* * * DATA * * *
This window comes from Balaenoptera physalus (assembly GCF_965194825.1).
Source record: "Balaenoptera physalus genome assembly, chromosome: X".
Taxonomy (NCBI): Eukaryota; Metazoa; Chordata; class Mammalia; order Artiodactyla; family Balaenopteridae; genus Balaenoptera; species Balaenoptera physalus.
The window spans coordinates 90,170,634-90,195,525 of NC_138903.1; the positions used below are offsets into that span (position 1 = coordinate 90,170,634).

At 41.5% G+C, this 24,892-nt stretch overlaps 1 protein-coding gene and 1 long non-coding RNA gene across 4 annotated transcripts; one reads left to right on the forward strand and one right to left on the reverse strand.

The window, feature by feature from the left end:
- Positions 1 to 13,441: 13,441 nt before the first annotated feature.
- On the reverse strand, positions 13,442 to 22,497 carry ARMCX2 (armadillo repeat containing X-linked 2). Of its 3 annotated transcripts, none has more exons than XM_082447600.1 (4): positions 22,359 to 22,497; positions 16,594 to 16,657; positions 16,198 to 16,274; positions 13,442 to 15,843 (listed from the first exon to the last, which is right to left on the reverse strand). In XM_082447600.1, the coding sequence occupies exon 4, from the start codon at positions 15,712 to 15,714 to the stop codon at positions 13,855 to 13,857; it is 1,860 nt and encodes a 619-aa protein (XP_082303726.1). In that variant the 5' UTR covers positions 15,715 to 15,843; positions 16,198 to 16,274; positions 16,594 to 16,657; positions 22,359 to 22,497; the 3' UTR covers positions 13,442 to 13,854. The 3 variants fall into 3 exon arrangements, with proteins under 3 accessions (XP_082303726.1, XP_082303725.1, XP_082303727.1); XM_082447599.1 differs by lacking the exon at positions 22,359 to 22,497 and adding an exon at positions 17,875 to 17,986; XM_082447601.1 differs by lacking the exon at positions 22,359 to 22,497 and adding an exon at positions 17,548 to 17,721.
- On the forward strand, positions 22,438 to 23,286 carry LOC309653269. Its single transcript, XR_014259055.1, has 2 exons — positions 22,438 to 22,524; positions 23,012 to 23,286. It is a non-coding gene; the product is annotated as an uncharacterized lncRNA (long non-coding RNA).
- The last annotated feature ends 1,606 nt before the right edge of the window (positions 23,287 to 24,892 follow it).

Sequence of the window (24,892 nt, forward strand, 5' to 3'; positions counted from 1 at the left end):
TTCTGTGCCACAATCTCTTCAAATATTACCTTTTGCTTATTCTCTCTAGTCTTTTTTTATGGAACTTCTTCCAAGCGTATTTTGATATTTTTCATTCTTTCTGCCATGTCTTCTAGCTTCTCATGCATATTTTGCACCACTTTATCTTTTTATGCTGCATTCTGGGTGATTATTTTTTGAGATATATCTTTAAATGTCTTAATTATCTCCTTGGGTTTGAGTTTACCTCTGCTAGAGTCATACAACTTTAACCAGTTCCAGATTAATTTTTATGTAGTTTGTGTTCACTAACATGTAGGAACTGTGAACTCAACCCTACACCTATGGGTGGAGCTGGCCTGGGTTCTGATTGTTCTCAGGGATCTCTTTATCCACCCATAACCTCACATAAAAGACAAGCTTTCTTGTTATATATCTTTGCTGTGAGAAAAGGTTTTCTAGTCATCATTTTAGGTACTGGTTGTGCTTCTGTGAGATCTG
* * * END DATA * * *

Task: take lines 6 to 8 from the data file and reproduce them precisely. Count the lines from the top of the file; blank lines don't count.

The window, feature by feature from the left end:
- Positions 1 to 13,441: 13,441 nt before the first annotated feature.
- On the reverse strand, positions 13,442 to 22,497 carry ARMCX2 (armadillo repeat containing X-linked 2). Of its 3 annotated transcripts, none has more exons than XM_082447600.1 (4): positions 22,359 to 22,497; positions 16,594 to 16,657; positions 16,198 to 16,274; positions 13,442 to 15,843 (listed from the first exon to the last, which is right to left on the reverse strand). In XM_082447600.1, the coding sequence occupies exon 4, from the start codon at positions 15,712 to 15,714 to the stop codon at positions 13,855 to 13,857; it is 1,860 nt and encodes a 619-aa protein (XP_082303726.1). In that variant the 5' UTR covers positions 15,715 to 15,843; positions 16,198 to 16,274; positions 16,594 to 16,657; positions 22,359 to 22,497; the 3' UTR covers positions 13,442 to 13,854. The 3 variants fall into 3 exon arrangements, with proteins under 3 accessions (XP_082303726.1, XP_082303725.1, XP_082303727.1); XM_082447599.1 differs by lacking the exon at positions 22,359 to 22,497 and adding an exon at positions 17,875 to 17,986; XM_082447601.1 differs by lacking the exon at positions 22,359 to 22,497 and adding an exon at positions 17,548 to 17,721.